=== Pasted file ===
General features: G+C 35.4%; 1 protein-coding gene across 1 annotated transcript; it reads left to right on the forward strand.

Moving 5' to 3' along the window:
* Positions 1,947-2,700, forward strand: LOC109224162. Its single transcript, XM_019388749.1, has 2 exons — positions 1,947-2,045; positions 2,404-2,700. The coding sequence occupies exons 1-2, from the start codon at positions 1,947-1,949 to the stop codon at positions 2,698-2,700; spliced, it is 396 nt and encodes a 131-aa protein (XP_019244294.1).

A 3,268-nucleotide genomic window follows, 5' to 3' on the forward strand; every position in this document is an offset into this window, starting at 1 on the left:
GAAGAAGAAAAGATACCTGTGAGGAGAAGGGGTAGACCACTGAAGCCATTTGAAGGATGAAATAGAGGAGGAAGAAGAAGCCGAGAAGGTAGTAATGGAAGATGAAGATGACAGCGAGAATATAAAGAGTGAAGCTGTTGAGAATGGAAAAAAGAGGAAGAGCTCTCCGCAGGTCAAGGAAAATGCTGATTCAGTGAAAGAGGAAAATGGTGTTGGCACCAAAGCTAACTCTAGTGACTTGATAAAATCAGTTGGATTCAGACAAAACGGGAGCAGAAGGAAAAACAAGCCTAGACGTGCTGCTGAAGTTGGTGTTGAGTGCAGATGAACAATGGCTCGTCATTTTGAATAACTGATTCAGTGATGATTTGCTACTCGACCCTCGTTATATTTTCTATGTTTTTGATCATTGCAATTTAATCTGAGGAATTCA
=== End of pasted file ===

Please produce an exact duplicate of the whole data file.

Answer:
General features: G+C 35.4%; 1 protein-coding gene across 1 annotated transcript; it reads left to right on the forward strand.

Moving 5' to 3' along the window:
* Positions 1,947-2,700, forward strand: LOC109224162. Its single transcript, XM_019388749.1, has 2 exons — positions 1,947-2,045; positions 2,404-2,700. The coding sequence occupies exons 1-2, from the start codon at positions 1,947-1,949 to the stop codon at positions 2,698-2,700; spliced, it is 396 nt and encodes a 131-aa protein (XP_019244294.1).

A 3,268-nucleotide genomic window follows, 5' to 3' on the forward strand; every position in this document is an offset into this window, starting at 1 on the left:
GAAGAAGAAAAGATACCTGTGAGGAGAAGGGGTAGACCACTGAAGCCATTTGAAGGATGAAATAGAGGAGGAAGAAGAAGCCGAGAAGGTAGTAATGGAAGATGAAGATGACAGCGAGAATATAAAGAGTGAAGCTGTTGAGAATGGAAAAAAGAGGAAGAGCTCTCCGCAGGTCAAGGAAAATGCTGATTCAGTGAAAGAGGAAAATGGTGTTGGCACCAAAGCTAACTCTAGTGACTTGATAAAATCAGTTGGATTCAGACAAAACGGGAGCAGAAGGAAAAACAAGCCTAGACGTGCTGCTGAAGTTGGTGTTGAGTGCAGATGAACAATGGCTCGTCATTTTGAATAACTGATTCAGTGATGATTTGCTACTCGACCCTCGTTATATTTTCTATGTTTTTGATCATTGCAATTTAATCTGAGGAATTCA